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Leptis Magna ruins in Libya ©David Gunn
Oil-rich Libya has had a tumultuous history and many have wrestled for control of this fascinating and beautiful land. Tucked between Egypt and Tunisia, and bordering on the Mediterranean Sea, Libya has seen invasions by Turks, Vandals, Byzantines, Romans, Arabs and Italians, only gaining independence in 1951. These various civilisations have left their mark, particularly evident in the striking Roman and Greek ruins at Leptis Magna, Cyrene and Sabratha, though Libya remains quintessentially Arabic, as evident in the Medina (old city) of the capital Tripoli, the nomadic lifestyle of desert-dwelling Bedouin and Berber tribes, and the language, culture and customs of the people.
Tripoli, in the northeast, is the country's main port, and is a bustling city dominated by the splendid Assaraya al-Hamra (Red Castle), a large palace complex, as well as the walls and gates of the Medina. Filled with orange groves, grapevines, palms and olive trees, the lush city is home to several interesting mosques, museums and historical sites, as well as modern amenities. Benghazi is Libya's second largest city and is chiefly more modern in flavour, having been all but destroyed during World War II, though one can still enjoy the lively local (markets), and it acts as a good base from which to explore the neighbouring Green Mountain area, as well as several Roman ruin sites along the coast.
Libya is largely an undiscovered tourist destination, due to sanctions imposed on the country through its rocky political history, and a current high risk of terrorism. There was a rise in tourism and an increased interest in the country after the lifting of sanctions in 2003, with a number of resorts springing up along Libya's Mediterranean coast; however, the country's descent into civil war in 2011 put an end to Libya's gradual rise as a travel destination. Nevertheless, although 90 percent of Libya is desert or semi-desert, there are breath-taking oases to be discovered, ruins to explore, cities to investigate, and beaches to laze on. Political instability aside, Libya promises to be an interesting country to explore.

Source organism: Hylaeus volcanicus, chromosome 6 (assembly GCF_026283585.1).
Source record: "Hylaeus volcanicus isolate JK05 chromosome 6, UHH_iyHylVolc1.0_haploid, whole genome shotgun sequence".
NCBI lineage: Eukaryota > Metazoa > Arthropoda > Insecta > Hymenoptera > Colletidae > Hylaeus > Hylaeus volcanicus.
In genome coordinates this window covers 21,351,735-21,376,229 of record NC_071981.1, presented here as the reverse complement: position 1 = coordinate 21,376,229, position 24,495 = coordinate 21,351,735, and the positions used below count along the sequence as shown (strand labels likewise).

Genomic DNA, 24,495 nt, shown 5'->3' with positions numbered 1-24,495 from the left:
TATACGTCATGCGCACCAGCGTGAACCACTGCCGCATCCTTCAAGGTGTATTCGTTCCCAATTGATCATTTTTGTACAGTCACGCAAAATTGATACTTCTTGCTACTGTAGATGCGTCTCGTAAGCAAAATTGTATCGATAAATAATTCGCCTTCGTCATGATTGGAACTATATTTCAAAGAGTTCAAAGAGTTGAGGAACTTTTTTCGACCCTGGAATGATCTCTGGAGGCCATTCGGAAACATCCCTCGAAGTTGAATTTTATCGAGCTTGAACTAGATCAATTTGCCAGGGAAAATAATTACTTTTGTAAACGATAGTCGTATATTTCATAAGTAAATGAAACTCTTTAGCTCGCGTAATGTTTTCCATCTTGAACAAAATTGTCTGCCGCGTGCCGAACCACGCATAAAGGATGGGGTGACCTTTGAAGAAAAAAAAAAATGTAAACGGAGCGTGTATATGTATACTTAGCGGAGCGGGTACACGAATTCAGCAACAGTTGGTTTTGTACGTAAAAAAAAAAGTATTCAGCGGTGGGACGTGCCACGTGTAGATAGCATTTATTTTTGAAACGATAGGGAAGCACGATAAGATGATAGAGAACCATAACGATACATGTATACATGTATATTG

The official language of Libya is Arabic (used for all official business), though some Italian and English is spoken, especially in the cities.
Travellers may enter the country with 200 cigarettes or 250 cigars or 250g tobacco, and 250ml of perfume. All alcohol and drugs are strictly prohibited, as well as almost all foodstuffs. There is also an extensive list of banned items, including any articles manufactured or produced in Israel, and it is best to consult a Libyan Embassy for more information before travel.
Electrical current is 230 volts, 50Hz. Round three-pin plugs are used. Power outages are common.
The Libyan Desert is one of the harshest and most arid in the world, and decades can go by without rain in certain areas, but this harsh interior is tempered by the Mediterranean climate in the north. Summers are hot and dry, while winters are cooler with lower temperatures in the evening, and rainfall is minimal. The desert is more extreme: hot in the day and cold at night. Spring and autumn experience the , a hot, dry and dusty desert wind that can last up to four days, bringing temperatures in the coastal areas up to 122°F (50°C). June to October is the best time to travel to Libya, particularly to the coastal areas, as temperatures are in the more manageable region of 80°F (27°C).